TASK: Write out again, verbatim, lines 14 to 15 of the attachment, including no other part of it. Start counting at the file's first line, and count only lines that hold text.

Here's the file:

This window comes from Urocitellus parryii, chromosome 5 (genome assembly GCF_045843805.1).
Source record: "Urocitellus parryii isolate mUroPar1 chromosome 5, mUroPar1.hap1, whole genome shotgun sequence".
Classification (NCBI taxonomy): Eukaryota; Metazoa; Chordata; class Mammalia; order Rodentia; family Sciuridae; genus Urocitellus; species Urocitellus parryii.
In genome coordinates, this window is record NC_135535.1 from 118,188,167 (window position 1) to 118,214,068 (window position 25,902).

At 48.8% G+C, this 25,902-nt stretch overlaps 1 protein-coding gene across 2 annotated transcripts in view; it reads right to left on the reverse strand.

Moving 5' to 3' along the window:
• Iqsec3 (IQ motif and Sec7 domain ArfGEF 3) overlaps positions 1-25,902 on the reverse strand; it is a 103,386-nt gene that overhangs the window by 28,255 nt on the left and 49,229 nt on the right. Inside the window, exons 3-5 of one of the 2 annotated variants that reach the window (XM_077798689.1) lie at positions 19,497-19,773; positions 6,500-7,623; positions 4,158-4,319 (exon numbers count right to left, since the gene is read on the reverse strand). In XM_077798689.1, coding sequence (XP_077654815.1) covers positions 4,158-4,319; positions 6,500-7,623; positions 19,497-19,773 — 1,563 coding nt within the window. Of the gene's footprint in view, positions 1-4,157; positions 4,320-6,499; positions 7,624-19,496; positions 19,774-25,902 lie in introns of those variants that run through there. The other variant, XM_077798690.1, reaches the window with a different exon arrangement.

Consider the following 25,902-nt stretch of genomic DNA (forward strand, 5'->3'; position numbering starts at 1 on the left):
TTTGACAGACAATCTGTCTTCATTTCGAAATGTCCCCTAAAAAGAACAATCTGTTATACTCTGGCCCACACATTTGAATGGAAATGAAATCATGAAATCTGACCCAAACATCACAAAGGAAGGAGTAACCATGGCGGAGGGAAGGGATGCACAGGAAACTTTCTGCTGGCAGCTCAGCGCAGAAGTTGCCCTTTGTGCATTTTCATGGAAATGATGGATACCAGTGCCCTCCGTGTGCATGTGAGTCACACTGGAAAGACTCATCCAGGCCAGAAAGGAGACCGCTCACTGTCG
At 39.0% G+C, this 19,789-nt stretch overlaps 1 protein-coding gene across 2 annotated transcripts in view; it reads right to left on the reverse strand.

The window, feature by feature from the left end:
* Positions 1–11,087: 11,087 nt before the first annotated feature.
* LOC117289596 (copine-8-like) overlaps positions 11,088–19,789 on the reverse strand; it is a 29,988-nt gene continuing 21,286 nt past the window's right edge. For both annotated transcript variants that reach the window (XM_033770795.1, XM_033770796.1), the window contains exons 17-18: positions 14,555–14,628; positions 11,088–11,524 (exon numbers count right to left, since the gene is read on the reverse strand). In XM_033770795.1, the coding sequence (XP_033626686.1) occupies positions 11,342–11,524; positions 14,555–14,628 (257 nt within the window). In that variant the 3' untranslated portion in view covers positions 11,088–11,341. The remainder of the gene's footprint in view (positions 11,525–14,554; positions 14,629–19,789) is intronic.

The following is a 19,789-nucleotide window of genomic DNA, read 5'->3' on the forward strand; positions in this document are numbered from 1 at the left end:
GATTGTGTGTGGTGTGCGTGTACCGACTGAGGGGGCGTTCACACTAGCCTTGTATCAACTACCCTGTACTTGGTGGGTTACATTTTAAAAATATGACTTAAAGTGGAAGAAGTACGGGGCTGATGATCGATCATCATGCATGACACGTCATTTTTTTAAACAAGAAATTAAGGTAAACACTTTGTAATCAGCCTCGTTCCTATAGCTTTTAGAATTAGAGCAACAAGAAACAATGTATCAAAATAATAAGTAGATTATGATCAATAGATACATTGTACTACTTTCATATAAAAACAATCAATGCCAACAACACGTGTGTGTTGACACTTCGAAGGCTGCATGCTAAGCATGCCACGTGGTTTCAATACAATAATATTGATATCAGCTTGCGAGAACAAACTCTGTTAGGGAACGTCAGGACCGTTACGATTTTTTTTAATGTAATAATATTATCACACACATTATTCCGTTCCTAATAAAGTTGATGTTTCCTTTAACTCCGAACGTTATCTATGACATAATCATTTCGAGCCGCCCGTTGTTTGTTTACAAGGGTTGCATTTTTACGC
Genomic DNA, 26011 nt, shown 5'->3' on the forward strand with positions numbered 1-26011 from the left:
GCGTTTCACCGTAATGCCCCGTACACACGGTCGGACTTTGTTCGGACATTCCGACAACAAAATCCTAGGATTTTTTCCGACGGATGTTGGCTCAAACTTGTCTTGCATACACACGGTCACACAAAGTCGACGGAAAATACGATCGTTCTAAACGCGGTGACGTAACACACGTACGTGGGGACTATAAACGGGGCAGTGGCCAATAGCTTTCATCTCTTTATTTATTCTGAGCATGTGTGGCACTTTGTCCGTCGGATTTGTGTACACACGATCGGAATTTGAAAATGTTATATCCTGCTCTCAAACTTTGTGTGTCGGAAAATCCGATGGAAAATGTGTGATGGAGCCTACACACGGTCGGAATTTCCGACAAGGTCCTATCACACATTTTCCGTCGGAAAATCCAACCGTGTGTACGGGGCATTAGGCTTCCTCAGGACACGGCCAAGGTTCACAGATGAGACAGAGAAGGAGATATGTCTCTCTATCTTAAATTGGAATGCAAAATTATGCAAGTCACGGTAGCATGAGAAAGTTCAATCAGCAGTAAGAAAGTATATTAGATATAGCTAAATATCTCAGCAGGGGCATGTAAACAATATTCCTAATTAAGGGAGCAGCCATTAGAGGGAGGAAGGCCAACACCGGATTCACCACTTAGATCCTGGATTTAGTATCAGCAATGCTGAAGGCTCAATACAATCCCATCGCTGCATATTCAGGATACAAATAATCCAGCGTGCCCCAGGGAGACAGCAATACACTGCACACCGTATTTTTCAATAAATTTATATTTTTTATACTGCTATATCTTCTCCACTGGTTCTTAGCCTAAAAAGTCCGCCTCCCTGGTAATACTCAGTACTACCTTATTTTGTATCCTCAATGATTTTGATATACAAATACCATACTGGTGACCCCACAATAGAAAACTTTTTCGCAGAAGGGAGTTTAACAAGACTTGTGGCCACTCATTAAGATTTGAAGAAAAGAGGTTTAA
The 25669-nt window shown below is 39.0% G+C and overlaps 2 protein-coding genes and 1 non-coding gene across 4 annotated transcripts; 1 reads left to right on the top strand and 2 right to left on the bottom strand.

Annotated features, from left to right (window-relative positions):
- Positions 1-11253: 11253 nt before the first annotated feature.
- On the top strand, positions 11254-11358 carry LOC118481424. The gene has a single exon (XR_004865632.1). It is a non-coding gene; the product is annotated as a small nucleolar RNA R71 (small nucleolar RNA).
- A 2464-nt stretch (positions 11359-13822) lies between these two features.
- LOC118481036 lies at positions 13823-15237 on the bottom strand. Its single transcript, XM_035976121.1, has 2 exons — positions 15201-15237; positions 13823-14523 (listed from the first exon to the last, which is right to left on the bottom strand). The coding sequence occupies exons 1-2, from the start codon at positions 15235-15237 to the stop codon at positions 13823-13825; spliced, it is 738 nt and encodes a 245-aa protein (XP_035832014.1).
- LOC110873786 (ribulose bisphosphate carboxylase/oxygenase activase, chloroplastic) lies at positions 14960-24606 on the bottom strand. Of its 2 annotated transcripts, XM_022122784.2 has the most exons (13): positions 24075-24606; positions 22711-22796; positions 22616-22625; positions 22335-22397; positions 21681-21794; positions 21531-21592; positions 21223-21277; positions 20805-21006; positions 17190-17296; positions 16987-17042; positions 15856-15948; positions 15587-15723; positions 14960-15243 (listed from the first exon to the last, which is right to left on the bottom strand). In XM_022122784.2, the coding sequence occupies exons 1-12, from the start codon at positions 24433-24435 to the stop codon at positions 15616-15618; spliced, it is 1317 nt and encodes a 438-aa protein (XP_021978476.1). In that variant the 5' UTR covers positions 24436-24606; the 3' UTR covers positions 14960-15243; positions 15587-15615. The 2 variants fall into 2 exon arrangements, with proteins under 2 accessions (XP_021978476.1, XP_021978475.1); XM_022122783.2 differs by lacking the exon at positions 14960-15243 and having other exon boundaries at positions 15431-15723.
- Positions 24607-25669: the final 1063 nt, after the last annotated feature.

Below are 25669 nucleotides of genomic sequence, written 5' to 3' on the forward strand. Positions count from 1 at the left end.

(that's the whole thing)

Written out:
The following is a 19,789-nucleotide window of genomic DNA, read 5'->3' on the forward strand; positions in this document are numbered from 1 at the left end:
GATTGTGTGTGGTGTGCGTGTACCGACTGAGGGGGCGTTCACACTAGCCTTGTATCAACTACCCTGTACTTGGTGGGTTACATTTTAAAAATATGACTTAAAGTGGAAGAAGTACGGGGCTGATGATCGATCATCATGCATGACACGTCATTTTTTTAAACAAGAAATTAAGGTAAACACTTTGTAATCAGCCTCGTTCCTATAGCTTTTAGAATTAGAGCAACAAGAAACAATGTATCAAAATAATAAGTAGATTATGATCAATAGATACATTGTACTACTTTCATATAAAAACAATCAATGCCAACAACACGTGTGTGTTGACACTTCGAAGGCTGCATGCTAAGCATGCCACGTGGTTTCAATACAATAATATTGATATCAGCTTGCGAGAACAAACTCTGTTAGGGAACGTCAGGACCGTTACGATTTTTTTTAATGTAATAATATTATCACACACATTATTCCGTTCCTAATAAAGTTGATGTTTCCTTTAACTCCGAACGTTATCTATGACATAATCATTTCGAGCCGCCCGTTGTTTGTTTACAAGGGTTGCATTTTTACGC